The Chancellor today (Friday 23 September) unveiled his Growth Plan, described as a mini Budget to "release the huge potential in the British economy by tackling high energy costs and inflation and delivering higher productivity and wages."

Investment Zones

A factsheet is already available on the government website. The Government is in discussions with 38 local authorities, which are "keen to be involved" to establish “investment zones” in England. It is proposed to hold similar discussions with the devolved administrations in Scotland, Wales and Northern Ireland "if they are willing". The media was already talking about this last weekend.

The proposed local investment zones can be seen as hyper-freeports, eclipsing those announced by the previous administration in terms of deregulation. This is particularly the case for planning policy, with the zones subject to bespoke regulations and potentially scaling back environmental protections, Section 106 agreements and infrastructure levies.

Accelerated development – there will be designated development sites to both release more land for housing and commercial development, and to support accelerated development. The need for planning applications will be minimised and where planning applications remain necessary, they will be radically streamlined.

Changing planning policy can act as a lever for development. However, it’s critical that we avoid becoming tunnel-visioned in the pursuit of economic growth; ensuring that deregulation does not impact the environment and balances the delivery of much-needed market rate and affordable housing with the related required infrastructure.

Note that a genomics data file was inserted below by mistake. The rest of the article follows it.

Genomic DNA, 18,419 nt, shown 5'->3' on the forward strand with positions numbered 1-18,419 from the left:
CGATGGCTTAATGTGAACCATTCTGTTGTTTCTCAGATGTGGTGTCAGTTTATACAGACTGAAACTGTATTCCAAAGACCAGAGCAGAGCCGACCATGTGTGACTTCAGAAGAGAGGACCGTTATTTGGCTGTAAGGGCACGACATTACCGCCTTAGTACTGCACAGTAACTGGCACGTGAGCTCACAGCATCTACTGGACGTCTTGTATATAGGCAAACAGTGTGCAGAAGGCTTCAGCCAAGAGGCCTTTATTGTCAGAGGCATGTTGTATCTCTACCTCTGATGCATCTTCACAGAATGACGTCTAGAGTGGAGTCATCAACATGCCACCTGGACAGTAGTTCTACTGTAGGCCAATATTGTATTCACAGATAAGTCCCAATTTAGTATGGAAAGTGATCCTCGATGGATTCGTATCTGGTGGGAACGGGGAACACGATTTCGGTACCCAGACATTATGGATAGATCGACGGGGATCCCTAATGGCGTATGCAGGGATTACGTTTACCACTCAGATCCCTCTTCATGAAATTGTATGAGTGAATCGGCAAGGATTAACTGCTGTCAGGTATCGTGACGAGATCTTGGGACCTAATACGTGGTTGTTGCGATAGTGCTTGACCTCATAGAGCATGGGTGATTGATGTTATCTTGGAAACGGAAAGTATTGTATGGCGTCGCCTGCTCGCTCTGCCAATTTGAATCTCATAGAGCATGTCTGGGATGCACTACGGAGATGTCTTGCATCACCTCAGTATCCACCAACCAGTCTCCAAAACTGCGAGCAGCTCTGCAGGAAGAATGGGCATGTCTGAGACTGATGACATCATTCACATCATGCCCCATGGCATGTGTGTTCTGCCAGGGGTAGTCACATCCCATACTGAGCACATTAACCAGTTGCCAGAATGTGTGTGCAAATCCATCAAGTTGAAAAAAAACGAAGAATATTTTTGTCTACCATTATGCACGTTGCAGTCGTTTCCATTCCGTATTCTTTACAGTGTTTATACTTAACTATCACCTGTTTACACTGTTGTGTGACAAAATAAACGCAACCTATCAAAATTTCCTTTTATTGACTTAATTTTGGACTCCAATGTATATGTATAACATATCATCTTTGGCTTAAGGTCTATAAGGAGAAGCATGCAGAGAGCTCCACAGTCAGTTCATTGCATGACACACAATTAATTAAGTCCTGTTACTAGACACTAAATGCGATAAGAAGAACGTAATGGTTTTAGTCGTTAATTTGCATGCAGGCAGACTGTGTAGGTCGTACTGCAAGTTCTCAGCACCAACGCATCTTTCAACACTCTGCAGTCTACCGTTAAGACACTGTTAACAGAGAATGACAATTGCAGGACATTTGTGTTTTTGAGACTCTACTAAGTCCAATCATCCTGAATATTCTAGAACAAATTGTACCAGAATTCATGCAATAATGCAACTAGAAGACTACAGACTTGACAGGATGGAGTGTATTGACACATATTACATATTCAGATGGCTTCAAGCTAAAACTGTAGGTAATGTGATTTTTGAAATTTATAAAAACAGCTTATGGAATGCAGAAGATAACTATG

Section 106

Government funding will be used to fill the void left by reducing developer contributions in these zones. The success of this system hinges on often under-resourced local planning authorities being not only able to demonstrate what they would have asked a developer to finance, but also obtain funding from a new government stream and deliver projects in a timely fashion to mitigate the impact of development.

The Levelling Up and Regeneration [and] Planning Bill

The confirmation that a bill is set to be brought forward to ‘unpick’ the wider planning system may signal the end of the Levelling Up and Regeneration Bill and its planning proposals. As Jon Easton notes on Twitter - the committee stage for that looks set to be delayed.

The Chesham and Amersham by-election result may have made that approach to de-regulation unpalatable; which remains the political lens through which further reform must be viewed.

Funding

All of this was boldly set against the premise of unleashing the power of the private sector. My plea remains - that the government do not forget the role the public sector has to play in progress. It is rarely the level of regulation which slows things down, but the level of resources held by their public sector counterparts. Mr Kwarteng makes a nice soundbite when referring to unleashing the power of the private sector, but I would urge him to not forget to empower the public sector at the same time.

** The devils in the detail

If only to urge Jon Easton to take a sip of something, it would be remiss of me not to point out that the devil is in the detail and even the draft agreements for the Investment Zones alluded to in the The Times at the weekend are not yet publicly available.

Changing planning policy can act as a lever for development.

However, it’s critical that we avoid becoming tunnel-visioned in the pursuit of economic growth

 https://www.gov.uk/government/publications/the-growth-plan-2022-